SITTING at the junction of the road between the Derwent Valley, the Central Highlands and the South-Western Wilderness is a berry farm producing huge quantities of fruit ripe for picking and juicing for a staple drink of many a Tasmanian pantry.
Westerway Raspberry farm is a 35ha plot that populates the land between Gordon River Road and the Tyenna River, making up part of a number of farms in the region owned by the Clark Family.
Alongside their operations in sheep, cattle and cropping, berry growing for the Clarks first started some 50 years ago.
The family initially started growing blackcurrants before the scope was expanded to supply raspberries to Cascade for its fruit syrup range.
Those berries were picked and sold by Robert to put him through university, something that was replicated by his son Richard, who today heads proceedings at Westerway alongside his brother, Tom.
A walk through the orchard will show blackberries, redcurrants, blueberries, silvan berries, jostaberries, tayberries, boysenberries and strawberries amongst the rows, totalling well over 200 tonnes of produce each season for the fresh and frozen market.
Sitting at the front of the vast orchards is the farm café, which provides a storefront for handpicked berries while also offering a pick-your-own experience for eager customers in their 1ha front paddock, which hosts the majority of the berry diversity.
“It’s early in the summer and already the rows are so busy with people coming in to pick, it’s a sort of summer tradition for people, Richard Clark said.
“It’s amazing, 5 per cent of the farm can account for 80 per cent of the revenue, especially during times like COVID where, in my opinion, there wasn’t many safer activities to do than pick fruit with a density of 10,000 square metres per person.”
Beyond the front paddock, behind the rows of poplar trees sit the real nuts and bolts of the operations, thousands of rows of raspberries and blackcurrants that are mechanically harvested for consumer markets, making their way to concentrates for use in syrups, ice cream and much more.
Harvesting the berries is a trio of unique machines purchased from the United States, automatically steering for picking and gathering their way along the rows not dissimilar to a vertical combine.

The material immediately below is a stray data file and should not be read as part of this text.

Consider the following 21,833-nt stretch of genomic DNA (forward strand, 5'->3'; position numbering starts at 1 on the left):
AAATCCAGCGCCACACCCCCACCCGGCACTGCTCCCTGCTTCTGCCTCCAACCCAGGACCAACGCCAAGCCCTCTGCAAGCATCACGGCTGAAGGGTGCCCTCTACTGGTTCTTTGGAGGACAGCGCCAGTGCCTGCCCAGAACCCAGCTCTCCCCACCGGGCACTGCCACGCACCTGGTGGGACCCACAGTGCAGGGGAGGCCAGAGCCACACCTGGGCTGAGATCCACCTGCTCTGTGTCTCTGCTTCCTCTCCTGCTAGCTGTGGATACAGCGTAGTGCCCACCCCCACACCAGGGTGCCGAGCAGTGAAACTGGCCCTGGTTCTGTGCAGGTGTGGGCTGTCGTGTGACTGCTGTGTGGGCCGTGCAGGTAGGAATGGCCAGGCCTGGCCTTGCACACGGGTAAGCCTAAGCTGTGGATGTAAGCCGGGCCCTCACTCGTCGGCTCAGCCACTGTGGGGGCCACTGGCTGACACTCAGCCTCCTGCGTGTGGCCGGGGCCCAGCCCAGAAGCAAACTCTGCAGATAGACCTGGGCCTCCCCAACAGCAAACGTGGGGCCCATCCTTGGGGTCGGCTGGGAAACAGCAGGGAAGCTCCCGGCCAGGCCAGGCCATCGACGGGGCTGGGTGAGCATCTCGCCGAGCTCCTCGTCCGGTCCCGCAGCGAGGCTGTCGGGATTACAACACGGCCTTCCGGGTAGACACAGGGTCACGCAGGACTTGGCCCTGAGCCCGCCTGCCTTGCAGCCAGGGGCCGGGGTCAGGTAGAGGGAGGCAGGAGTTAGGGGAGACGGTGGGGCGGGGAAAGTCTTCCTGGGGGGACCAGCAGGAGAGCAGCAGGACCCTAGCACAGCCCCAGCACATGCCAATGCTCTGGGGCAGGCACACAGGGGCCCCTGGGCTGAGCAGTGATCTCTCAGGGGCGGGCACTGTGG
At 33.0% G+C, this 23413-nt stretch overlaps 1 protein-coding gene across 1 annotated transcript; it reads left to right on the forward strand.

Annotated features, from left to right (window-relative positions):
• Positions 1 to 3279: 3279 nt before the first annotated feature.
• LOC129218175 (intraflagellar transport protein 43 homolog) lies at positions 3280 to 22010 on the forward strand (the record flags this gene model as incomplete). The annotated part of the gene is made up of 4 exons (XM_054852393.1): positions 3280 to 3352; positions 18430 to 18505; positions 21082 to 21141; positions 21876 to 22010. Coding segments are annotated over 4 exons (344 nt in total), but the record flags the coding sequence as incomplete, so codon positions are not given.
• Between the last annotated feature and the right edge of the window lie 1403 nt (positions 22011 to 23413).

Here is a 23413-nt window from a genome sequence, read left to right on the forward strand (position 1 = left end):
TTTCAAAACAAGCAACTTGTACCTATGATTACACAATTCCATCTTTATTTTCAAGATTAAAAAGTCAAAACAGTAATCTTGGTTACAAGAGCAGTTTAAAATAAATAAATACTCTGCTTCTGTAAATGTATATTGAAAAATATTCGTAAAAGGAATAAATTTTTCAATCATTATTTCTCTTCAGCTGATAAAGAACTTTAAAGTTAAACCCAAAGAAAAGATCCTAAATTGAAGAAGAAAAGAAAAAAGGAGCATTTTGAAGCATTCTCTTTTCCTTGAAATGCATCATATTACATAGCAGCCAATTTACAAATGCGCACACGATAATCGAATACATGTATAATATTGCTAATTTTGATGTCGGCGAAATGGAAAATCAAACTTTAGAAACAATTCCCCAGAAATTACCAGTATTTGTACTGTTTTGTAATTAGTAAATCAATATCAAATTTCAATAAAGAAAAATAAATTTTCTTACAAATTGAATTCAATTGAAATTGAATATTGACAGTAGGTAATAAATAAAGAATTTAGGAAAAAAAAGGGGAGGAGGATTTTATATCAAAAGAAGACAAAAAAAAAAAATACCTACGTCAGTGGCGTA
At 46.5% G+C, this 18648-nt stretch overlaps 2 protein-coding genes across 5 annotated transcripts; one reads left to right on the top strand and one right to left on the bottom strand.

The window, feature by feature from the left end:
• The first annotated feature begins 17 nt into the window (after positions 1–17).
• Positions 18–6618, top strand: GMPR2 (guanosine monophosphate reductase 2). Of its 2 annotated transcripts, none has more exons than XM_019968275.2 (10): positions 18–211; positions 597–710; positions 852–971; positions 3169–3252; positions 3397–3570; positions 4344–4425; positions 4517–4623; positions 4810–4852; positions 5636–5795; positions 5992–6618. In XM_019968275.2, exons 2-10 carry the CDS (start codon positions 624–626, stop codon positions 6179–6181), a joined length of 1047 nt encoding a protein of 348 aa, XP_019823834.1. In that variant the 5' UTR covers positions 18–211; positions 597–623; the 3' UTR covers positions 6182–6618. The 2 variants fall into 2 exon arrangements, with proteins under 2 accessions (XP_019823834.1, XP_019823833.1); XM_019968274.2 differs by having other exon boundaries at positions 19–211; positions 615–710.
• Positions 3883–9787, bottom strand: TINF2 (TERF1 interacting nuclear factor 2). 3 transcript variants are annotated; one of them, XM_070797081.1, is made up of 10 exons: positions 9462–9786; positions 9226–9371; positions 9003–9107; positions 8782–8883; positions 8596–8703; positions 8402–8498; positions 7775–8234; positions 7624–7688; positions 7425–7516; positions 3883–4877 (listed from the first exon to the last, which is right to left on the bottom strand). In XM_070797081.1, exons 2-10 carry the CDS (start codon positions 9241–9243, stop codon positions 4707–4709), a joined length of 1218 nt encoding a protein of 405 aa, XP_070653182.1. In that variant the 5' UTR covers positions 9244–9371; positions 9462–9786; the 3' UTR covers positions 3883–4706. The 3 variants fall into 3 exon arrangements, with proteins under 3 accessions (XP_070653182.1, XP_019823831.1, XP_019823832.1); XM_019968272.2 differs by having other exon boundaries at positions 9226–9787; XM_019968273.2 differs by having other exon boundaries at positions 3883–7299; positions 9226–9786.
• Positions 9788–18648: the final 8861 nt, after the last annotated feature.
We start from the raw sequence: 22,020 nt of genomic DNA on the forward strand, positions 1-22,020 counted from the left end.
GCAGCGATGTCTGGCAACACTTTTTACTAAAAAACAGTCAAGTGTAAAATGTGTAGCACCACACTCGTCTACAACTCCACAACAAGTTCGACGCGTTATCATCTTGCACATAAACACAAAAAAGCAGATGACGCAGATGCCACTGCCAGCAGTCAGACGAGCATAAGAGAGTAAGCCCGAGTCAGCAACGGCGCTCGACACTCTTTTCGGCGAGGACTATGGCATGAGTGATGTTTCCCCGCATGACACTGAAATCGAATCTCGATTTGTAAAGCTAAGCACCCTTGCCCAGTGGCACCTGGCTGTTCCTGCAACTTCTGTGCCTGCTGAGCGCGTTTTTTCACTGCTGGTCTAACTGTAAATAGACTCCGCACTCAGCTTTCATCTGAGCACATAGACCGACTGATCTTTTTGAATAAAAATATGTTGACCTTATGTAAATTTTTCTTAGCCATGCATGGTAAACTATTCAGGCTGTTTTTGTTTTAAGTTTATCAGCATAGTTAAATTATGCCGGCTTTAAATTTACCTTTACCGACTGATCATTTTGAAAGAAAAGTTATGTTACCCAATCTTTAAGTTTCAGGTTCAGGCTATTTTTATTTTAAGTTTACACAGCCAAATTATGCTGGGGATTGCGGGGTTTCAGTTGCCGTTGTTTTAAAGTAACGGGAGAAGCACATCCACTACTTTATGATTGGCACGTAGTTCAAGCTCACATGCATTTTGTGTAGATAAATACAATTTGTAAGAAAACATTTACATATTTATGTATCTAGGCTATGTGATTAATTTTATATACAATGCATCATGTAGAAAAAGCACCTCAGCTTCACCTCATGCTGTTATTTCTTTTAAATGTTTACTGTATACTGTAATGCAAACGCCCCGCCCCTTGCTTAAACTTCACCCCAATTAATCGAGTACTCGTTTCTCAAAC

A new cool room has increased storage capacity six-fold, giving the operation more freedom in where and when their crop can be transported, juiced or frozen, a relief considering some crops like blackcurrants come on suddenly, and must be harvested within the week.
“I find that experiences are the way of our future, but that has to be underpinned by good commercial arrangements.
“For us, that is with our processes where we mechanically harvest our fruits and supply bulk quantities to the likes of Juicy Isle.”
It’s commercial arrangements like these that produce Westerway’s most iconic product.
Up until a few years ago, they supplied the blackcurrants for Cascade’s Ultra C blackcurrant juice for many years.
They have re-acquired the original recipe to produce it once more alongside Juicy Isle after it was discontinued.
“It was a turbulent decade for blackcurrants, so it’s great to see the fruit and the juice returning to the state.”
This season has been one of unique challenges on the Westerway vines and bushes.
Where the rains that have caused so much grief to so many producers this spring not having a major effect on the berries, the dearth of warm weather and a number of strong winds are a causing a problem.
“We had 100km/h winds that knocked off a lot of our blackcurrants and blueberries a week or two back, as well as damaging the raspberries, we might have lost 10 to 15 per cent of our crop in a week.
“On top of that, this season there’s been a lot of cold overnight temperatures, getting down to three, four degrees overnight in mid-to-late November, which is ridiculous,” Mr Clark said.
“While we’re not seeing a lot of frost, it’s not been far off, and that’s just held everything back.
“Fortunately, with berries we are able to still run in a late season if we get heat in the middle of the summer, it will help the everything along.”
“A question that’s been on everybody’s mind is ‘will you have raspberries for Christmas.’
“Luckily, even without favourable weather to push them along, berries tend to say, ‘enough is enough, it’s time to fruit’.
“I’ve got to say in my 25 years of doing this, we’ve not missed Christmas yet, we won’t this year either.”